With its large cast of ful­ly real­ized and often not-quite-savory inhab­i­tants, this “bleak por­trait of Russ­ian soci­ety reflects the author’s own com­plex life expe­ri­ences and evolv­ing ideas” — expe­ri­ences that includ­ed four years in a Siber­ian labor camp as pun­ish­ment for his par­tic­i­pa­tion in intel­lec­tu­al dis­cus­sions of banned social­ist texts.

You might assume that such a back­ground would pro­duce a bit­ter writer con­cerned only with revenge against the state, but Dos­to­evsky’s social cri­tique, Gendler says, “cuts far deep­er. Raskol­nikov ratio­nal­izes that his own advance­ment at the cost of the exploita­tive pawnbroker’s death would be a net ben­e­fit to soci­ety,” which “echoes the doc­trines of ego­ism and util­i­tar­i­an­ism embraced by many of Dostoyevsky’s con­tem­po­rary intel­lec­tu­als.” And all of us, not just intel­lec­tu­als and polit­i­cal lead­ers, have the poten­tial to cut our­selves off from our own human­i­ty as Raskol­nikov does. Some of us face pun­ish­ment for the crimes we com­mit, but many of us don’t — or not offi­cial, exter­nal­ly applied pun­ish­ment, in any case, but “Dostoyevsky’s grip­ping account of social and psy­cho­log­i­cal tur­moil” still shows us how the harsh­est pun­ish­ment comes from with­in.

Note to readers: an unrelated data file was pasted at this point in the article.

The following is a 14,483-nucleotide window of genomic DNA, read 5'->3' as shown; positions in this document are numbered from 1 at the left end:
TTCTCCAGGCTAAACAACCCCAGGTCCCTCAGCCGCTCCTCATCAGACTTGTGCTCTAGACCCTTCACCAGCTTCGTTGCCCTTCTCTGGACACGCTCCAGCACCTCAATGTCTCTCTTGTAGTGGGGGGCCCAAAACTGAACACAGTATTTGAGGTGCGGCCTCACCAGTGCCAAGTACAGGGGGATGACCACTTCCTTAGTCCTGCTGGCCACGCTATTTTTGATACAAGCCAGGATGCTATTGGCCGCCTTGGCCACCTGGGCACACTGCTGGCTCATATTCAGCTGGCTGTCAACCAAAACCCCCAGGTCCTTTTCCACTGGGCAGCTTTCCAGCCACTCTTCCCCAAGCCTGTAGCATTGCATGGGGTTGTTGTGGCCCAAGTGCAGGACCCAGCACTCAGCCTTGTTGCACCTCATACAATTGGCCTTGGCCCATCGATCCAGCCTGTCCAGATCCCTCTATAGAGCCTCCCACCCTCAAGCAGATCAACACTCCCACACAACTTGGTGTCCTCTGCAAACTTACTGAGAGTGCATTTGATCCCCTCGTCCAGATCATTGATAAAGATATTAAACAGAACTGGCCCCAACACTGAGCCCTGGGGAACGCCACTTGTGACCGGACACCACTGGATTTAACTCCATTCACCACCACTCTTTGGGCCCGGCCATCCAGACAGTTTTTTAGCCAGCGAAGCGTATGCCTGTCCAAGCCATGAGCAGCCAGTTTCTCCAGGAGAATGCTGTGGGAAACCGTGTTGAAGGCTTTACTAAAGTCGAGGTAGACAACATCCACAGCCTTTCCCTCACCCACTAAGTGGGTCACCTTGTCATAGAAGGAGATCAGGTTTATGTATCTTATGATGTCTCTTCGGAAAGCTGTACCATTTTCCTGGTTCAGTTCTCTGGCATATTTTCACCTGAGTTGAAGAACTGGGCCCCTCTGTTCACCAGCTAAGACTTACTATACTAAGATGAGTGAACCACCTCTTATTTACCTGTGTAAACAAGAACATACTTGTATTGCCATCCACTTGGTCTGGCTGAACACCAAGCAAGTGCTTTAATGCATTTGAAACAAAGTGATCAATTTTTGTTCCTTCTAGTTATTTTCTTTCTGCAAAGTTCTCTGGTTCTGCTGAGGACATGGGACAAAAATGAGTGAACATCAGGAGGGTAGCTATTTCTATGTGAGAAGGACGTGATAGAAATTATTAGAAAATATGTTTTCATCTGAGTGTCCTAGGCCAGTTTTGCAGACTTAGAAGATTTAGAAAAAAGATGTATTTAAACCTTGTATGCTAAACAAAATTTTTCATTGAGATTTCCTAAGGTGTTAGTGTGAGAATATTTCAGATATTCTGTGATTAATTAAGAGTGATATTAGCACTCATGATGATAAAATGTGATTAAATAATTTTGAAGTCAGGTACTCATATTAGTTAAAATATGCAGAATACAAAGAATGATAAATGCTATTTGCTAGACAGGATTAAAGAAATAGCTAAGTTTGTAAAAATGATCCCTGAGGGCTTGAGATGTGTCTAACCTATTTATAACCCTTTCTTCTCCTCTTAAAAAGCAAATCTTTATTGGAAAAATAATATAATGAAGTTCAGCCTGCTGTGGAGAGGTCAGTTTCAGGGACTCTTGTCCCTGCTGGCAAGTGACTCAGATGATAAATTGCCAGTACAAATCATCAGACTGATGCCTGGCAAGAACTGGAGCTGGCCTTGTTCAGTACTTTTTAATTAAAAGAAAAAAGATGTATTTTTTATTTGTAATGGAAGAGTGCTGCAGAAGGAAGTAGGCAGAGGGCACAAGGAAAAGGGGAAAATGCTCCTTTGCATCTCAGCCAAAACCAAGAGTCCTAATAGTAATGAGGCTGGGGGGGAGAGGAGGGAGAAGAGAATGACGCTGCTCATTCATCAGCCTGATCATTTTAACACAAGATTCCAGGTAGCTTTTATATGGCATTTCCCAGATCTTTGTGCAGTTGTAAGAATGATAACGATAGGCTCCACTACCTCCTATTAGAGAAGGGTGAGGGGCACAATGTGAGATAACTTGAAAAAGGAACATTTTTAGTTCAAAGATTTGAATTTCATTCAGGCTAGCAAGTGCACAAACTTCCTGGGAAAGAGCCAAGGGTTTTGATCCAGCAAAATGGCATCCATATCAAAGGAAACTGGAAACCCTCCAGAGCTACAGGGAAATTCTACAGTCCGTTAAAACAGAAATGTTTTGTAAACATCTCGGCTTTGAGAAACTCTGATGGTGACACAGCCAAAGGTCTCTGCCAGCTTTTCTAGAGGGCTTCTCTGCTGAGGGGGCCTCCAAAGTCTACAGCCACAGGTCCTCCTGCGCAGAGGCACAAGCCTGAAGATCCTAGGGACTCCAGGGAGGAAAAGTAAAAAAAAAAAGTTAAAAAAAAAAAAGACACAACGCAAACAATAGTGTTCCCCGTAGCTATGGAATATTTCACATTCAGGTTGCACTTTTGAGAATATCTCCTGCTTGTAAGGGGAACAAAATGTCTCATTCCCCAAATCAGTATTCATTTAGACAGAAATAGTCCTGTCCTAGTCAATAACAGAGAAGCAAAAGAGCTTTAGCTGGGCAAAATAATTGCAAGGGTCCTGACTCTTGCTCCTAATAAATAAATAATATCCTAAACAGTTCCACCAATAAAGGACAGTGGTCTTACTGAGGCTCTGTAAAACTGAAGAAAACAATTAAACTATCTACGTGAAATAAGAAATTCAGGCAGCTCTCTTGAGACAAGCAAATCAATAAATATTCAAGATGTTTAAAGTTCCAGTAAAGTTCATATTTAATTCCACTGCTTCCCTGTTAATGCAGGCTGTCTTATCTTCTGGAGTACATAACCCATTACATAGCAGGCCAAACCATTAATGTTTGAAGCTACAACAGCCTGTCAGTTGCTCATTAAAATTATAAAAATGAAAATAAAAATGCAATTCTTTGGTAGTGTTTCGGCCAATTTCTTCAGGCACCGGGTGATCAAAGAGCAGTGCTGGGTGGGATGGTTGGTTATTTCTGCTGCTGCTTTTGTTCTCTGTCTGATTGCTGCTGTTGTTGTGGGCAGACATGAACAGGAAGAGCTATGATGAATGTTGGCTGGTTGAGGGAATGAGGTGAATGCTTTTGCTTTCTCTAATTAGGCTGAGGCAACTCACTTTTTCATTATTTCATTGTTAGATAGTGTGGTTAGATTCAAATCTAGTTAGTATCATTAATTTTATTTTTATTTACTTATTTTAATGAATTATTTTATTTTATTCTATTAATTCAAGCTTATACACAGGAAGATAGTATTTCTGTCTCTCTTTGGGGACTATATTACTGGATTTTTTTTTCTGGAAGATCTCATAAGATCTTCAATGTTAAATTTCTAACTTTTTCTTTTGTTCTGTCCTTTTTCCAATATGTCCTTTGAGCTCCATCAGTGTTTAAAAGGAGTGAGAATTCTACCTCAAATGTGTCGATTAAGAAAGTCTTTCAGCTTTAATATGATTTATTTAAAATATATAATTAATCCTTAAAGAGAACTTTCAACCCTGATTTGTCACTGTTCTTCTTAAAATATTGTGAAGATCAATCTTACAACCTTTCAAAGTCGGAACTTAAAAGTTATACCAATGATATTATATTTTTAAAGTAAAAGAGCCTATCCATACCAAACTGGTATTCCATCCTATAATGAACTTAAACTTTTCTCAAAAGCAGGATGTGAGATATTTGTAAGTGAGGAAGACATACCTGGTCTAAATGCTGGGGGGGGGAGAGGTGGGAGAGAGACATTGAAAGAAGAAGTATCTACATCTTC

Relat­ed Con­tent:

The Dig­i­tal Dos­to­evsky: Down­load Free eBooks & Audio Books of the Russ­ian Novelist’s Major Works

Dos­to­evsky Draws Doo­dles of Raskol­nikov and Oth­er Char­ac­ters in the Man­u­script of Crime and Pun­ish­ment

Fyo­dor Dostoyevsky’s Life & Lit­er­a­ture Intro­duced in a Mon­ty Python-Style Ani­ma­tion

The Ani­mat­ed Dos­to­evsky: Two Fine­ly Craft­ed Short Films Bring the Russ­ian Novelist’s Work to Life

Bat­man Stars in an Unusu­al Car­toon Adap­ta­tion of Dostoyevsky’s Crime and Pun­ish­ment

Based in Seoul, Col­in Mar­shall writes and broad­casts on cities, lan­guage, and cul­ture. His projects include the book The State­less City: a Walk through 21st-Cen­tu­ry Los Ange­les and the video series The City in Cin­e­ma. Fol­low him on Twit­ter at @colinmarshall, on Face­book, or on Insta­gram.

Todd Rundgren’s Advice to Young Artists: Be Free and Fearless, Make Art That Expresses Your True Self, and Never Mind the Critics

The Inter­net has redeemed grad­u­a­tion sea­son for those of us whose com­mence­ment speak­ers failed to inspire.

One of the chief dig­i­tal plea­sures of the sea­son is truf­fling up words of wis­dom that seem ever so much wis­er than the ones that were poured past the mor­tar­board into our own ten­der ears.

Our most-recent­ly found pearls come from the mouth of one of our favorite dark hors­es, musi­cian, pro­duc­er, and mul­ti­me­dia pio­neer Todd Rund­gren, one of Berklee Col­lege of Music’s 2017 com­mence­ment speak­ers.